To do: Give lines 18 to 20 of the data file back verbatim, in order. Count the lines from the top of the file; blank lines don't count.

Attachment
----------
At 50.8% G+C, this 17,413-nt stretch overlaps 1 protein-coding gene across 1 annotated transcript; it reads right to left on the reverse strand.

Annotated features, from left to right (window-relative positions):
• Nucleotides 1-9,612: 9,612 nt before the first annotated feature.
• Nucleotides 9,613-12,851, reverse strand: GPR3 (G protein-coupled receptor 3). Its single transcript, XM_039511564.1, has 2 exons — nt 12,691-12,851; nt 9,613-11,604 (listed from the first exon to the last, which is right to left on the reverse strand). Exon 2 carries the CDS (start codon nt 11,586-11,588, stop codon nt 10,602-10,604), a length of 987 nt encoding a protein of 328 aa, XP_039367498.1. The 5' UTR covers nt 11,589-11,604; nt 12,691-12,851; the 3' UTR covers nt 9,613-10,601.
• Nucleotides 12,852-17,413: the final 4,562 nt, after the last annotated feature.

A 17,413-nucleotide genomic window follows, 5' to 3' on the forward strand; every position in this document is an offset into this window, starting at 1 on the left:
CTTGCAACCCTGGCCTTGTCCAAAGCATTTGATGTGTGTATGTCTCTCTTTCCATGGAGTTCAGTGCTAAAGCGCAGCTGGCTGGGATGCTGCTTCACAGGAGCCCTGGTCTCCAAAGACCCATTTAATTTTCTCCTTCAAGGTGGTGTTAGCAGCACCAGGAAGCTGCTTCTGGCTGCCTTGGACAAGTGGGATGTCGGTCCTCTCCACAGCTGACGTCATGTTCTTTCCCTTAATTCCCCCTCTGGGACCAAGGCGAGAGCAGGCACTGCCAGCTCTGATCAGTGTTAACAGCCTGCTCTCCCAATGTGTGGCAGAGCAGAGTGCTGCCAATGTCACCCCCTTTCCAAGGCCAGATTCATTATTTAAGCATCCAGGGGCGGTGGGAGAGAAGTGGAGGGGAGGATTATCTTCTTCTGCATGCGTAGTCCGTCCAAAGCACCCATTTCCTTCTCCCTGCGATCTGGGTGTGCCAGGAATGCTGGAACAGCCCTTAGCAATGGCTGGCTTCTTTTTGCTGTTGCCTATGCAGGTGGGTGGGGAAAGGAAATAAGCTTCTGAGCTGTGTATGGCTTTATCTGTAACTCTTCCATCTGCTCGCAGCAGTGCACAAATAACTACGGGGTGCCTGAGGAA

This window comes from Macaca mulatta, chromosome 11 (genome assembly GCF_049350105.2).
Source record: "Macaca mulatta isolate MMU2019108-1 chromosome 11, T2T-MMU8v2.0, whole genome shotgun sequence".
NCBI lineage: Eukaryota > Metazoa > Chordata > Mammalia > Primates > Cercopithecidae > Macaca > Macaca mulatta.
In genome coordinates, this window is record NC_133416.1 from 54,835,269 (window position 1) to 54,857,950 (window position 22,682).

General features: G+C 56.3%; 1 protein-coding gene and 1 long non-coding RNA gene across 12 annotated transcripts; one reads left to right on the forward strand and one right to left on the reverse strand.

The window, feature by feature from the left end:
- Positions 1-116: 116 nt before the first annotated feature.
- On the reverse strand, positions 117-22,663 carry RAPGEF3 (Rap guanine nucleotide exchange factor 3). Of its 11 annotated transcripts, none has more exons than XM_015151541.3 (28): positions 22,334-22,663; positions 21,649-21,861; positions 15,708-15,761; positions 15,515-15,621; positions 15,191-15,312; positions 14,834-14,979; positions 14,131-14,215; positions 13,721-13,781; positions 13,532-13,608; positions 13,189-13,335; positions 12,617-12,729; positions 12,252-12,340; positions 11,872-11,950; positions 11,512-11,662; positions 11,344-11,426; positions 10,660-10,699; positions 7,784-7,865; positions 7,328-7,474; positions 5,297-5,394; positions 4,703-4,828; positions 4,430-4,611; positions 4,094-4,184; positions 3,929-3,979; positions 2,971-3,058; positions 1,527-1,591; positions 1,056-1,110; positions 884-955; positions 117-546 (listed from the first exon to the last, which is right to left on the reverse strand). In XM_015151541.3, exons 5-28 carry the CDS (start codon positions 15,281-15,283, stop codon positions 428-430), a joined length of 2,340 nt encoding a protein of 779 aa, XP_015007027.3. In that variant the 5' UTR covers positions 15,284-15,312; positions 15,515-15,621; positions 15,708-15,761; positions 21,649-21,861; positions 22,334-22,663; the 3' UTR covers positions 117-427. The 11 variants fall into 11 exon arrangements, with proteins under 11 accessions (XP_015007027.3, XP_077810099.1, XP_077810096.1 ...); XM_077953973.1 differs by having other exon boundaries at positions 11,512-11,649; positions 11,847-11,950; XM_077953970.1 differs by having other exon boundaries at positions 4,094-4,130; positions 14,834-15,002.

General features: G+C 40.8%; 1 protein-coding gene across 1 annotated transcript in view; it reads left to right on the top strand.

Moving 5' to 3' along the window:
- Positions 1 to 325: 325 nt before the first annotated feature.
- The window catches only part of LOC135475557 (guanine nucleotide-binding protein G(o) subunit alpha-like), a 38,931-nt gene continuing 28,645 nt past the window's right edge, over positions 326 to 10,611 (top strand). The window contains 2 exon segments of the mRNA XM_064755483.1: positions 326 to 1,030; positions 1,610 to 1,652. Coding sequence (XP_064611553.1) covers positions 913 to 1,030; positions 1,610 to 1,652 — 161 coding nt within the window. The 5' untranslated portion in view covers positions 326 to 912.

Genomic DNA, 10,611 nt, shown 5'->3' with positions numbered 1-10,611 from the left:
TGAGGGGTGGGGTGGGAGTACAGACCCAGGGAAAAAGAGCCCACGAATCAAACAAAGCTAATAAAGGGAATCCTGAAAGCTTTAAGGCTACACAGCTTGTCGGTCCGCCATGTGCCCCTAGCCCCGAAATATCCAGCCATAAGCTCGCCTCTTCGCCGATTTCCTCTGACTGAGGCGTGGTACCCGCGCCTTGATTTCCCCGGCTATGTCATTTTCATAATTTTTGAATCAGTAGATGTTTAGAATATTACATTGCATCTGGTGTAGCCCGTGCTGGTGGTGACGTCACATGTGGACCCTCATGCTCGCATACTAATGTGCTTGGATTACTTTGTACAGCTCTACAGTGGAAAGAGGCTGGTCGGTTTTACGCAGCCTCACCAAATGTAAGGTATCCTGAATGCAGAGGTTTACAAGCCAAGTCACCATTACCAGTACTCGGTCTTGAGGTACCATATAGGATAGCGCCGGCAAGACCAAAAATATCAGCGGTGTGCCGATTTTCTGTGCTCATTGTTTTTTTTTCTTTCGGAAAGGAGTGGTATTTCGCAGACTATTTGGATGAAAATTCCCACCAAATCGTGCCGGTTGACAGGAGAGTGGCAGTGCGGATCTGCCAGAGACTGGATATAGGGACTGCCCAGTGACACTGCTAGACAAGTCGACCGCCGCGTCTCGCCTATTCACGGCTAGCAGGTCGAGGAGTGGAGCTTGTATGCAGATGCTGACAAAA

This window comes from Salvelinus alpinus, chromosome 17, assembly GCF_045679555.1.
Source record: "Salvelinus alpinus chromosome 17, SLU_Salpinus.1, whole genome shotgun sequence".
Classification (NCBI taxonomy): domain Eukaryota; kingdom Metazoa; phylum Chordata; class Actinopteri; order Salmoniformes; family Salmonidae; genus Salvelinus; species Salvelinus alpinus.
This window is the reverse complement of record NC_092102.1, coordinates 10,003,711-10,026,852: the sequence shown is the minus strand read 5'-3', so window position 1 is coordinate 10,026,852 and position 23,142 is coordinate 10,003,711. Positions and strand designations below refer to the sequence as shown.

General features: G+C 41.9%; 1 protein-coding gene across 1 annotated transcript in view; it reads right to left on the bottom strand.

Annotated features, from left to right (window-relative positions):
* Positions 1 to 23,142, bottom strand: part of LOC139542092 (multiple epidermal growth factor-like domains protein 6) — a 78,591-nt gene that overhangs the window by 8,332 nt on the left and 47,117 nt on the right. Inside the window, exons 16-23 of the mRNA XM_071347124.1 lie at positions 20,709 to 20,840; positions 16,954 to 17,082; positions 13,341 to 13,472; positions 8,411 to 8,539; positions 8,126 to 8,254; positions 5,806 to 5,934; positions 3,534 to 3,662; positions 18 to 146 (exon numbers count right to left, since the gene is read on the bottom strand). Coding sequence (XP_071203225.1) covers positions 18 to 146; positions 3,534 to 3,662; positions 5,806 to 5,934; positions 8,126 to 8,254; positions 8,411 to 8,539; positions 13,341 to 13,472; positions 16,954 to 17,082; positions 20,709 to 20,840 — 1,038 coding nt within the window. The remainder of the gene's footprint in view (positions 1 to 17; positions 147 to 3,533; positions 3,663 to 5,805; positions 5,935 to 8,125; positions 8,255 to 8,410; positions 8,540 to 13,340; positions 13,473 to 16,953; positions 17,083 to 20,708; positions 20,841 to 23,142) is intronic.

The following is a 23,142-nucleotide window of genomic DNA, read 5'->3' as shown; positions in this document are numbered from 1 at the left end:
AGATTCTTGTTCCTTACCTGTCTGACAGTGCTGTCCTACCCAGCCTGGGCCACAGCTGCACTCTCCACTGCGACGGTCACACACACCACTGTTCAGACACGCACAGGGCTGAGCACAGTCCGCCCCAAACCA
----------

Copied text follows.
- Positions 1 to 325: 325 nt before the first annotated feature.
- The window catches only part of LOC135475557 (guanine nucleotide-binding protein G(o) subunit alpha-like), a 38,931-nt gene continuing 28,645 nt past the window's right edge, over positions 326 to 10,611 (top strand). The window contains 2 exon segments of the mRNA XM_064755483.1: positions 326 to 1,030; positions 1,610 to 1,652. Coding sequence (XP_064611553.1) covers positions 913 to 1,030; positions 1,610 to 1,652 — 161 coding nt within the window. The 5' untranslated portion in view covers positions 326 to 912.

Genomic DNA, 10,611 nt, shown 5'->3' with positions numbered 1-10,611 from the left: